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Thread: Honda Civic of the Skies

  1. #1
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    Default Honda Civic of the Skies

    I think I may have convinced my hunting partner to look at a certified aircraft instead of an experimental/homebuilt to build his hours on. Which taildragger would be considered the Honda Civic of airplanes? To me this means dependable with "low" operating costs and a reasonable purchase price. The plane would be used of course.
    It's the journey, not the destination.

  2. #2
    Member Float Pilot's Avatar
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    Default

    I know a few guys who have 125 or 135 horse engines stuck in old Taylor Crafts. They are a good two person plane and I have been to many a gravel bar in a couple of them.

    My little PA-11-90 is a dream to operate. A little more expensive to buy, but I have been all over at 4.5 gallons per hour.
    she is a great little float plane and a very good wheel plane since I have kept her very light.


    I used to have a C-150 with a 150 horse conversion. Not a bush plane, but OK for gravel strips. It really hauled butt (125 mph cruise) and she would jump off the ground in 400 feet with two guys crammed inside.

    The up side was she had a high time engine and she cost me $20,000.
    I used it for a couple years to give instruction and then sold it for about the same. It was kinda a gas hog at 8.5 gallons per hour. But it would climb like crazy and I flew it from here in Homer to Las Vegas in 33 hours. (3 days)

    Champs are good planes on wheels.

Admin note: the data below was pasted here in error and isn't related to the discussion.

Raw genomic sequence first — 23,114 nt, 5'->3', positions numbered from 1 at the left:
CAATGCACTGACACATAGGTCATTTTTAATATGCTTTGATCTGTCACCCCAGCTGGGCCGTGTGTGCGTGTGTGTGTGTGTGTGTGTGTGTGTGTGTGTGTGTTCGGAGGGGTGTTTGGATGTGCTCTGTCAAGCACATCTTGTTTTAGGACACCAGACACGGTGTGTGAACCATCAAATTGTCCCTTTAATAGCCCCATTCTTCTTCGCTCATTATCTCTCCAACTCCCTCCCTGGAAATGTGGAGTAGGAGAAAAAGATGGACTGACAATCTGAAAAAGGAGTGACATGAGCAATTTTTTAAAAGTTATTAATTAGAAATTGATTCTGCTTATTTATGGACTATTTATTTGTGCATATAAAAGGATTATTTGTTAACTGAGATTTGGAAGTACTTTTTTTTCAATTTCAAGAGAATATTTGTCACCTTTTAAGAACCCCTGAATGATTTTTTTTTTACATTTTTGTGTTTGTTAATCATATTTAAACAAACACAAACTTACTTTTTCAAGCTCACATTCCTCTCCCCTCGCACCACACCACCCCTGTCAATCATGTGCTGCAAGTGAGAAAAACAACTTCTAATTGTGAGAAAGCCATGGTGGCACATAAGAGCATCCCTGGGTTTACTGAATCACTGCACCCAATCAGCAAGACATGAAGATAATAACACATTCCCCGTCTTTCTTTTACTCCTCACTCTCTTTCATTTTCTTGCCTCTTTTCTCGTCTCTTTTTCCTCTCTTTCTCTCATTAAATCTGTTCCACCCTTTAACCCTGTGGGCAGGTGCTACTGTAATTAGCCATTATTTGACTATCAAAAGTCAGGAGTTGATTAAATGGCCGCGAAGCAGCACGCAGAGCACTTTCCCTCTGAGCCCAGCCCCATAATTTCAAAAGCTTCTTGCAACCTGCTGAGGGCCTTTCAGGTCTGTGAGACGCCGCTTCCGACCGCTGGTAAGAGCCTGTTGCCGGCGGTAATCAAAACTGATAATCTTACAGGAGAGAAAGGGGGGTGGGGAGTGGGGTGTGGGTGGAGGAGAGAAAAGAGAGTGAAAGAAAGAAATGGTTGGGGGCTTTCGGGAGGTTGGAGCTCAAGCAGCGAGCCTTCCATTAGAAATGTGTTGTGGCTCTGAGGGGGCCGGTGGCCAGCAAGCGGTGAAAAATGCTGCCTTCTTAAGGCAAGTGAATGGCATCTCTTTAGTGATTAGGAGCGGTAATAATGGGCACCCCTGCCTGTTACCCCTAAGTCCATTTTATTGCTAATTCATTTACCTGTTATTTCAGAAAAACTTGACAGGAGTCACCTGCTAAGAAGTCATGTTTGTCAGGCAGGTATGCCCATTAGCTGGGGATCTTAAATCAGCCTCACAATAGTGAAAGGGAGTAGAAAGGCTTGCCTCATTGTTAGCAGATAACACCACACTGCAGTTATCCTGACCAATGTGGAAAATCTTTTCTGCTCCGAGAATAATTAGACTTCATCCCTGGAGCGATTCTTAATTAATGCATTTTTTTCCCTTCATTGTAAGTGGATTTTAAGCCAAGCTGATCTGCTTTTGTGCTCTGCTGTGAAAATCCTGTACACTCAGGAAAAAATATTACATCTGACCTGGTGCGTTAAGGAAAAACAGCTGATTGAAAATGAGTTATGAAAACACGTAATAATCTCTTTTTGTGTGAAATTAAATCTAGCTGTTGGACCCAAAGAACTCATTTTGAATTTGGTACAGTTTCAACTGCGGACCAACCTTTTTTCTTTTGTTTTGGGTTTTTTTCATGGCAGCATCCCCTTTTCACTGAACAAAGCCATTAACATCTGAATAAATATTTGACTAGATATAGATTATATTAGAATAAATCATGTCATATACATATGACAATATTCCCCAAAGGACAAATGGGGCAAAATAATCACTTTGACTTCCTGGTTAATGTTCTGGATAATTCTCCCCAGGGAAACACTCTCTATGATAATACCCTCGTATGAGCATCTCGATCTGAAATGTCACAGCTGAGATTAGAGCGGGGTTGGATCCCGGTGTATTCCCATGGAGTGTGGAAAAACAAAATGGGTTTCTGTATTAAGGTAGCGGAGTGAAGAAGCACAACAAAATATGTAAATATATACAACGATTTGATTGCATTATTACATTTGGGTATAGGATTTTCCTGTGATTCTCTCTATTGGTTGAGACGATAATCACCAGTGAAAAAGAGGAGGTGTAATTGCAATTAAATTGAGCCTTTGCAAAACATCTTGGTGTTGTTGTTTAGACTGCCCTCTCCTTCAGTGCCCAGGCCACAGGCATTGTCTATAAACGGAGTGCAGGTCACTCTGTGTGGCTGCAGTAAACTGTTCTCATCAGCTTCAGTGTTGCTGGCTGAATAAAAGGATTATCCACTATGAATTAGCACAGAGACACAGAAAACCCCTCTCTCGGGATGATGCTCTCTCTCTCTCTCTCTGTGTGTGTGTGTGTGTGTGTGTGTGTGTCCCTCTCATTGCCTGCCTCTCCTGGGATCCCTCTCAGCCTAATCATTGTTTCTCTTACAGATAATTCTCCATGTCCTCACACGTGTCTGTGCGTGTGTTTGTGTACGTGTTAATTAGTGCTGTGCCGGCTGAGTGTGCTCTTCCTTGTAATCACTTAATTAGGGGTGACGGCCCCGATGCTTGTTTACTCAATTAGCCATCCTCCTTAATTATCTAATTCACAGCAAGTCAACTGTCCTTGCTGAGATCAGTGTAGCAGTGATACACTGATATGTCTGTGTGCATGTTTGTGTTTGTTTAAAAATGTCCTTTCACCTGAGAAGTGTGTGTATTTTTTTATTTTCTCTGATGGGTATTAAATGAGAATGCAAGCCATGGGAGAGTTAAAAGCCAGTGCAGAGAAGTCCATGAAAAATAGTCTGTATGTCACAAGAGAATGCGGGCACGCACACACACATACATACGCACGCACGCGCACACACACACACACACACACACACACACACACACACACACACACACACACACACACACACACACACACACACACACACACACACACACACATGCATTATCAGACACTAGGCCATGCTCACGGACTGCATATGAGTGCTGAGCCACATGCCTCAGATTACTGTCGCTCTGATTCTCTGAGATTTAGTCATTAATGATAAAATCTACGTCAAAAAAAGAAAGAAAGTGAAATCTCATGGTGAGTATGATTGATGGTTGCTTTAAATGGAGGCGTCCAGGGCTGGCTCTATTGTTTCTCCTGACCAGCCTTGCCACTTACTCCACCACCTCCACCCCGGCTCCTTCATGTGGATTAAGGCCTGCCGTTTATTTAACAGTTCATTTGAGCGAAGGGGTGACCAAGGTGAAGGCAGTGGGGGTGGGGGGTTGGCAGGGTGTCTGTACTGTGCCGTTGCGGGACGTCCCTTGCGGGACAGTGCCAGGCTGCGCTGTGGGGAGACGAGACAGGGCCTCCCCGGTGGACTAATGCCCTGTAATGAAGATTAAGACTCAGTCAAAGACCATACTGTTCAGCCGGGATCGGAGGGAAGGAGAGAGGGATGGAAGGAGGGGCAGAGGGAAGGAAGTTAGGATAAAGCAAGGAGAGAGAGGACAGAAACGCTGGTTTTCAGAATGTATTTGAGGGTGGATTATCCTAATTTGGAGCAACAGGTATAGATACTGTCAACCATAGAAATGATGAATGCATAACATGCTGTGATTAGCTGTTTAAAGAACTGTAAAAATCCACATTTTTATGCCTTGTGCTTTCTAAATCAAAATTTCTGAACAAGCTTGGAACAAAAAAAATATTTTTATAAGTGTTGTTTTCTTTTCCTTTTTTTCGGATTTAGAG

Some folks like Pacers, but not me.
    Floatplane,Tailwheel and Firearms Instructor- Dragonfly Aero
    Experimental Hand-Loader, NRA Life Member
    http://site.dragonflyaero.com

  3. #3
    Member Toddler's Avatar
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    Default Champ

    I love my Champ and you can get them in the 30ís.

  4. #4
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    Default Citabria

    take a look at a citabria, just make sure the fabric is good, but they are great little airplanes also.

  5. #5
    Member lab man's Avatar
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    Default

    I've been doing a little bit of flying in a T-Craft this year. I'm thinking it has a 60hp engine, and with 2 guys and full tanks we are over gross. It doesn't use much fuel, and is a fun little plane to fly. Don't know exactly how much one would cost, but it's not too expensive. I've been flying on floats, but it's a much better ski plane.

    -Eric

  6. #6
    Member Float Pilot's Avatar
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    Default

    There are also some old C-172s out there for a good price.

    Now I know that every new wanna-be bush-pilot imagins landing on gravel bars and beaches. Well yeah, that stuff is cool. BUT, you need to learn certain things to obtain your license. Like instruments, VORs and other neat things. Most bush-beaters do not have the equipment. So you end up having to rent a plane other than yours for extra training and to take the practical exam (check ride).

    I have one student right now, (WHO NEEDS TO TAKE HIS FLAMING CHECK RIDE IF HE IS READING THIS!!!) who's name rhymes with Jason, who has been using an "old But looks great", 1958 C-172 for about a year and a half now.
    By taking out the back seat and putting a flat prop on her, (along with slightly larger tires) she comes and goes off any gravel strip in about 400 to 500 feet.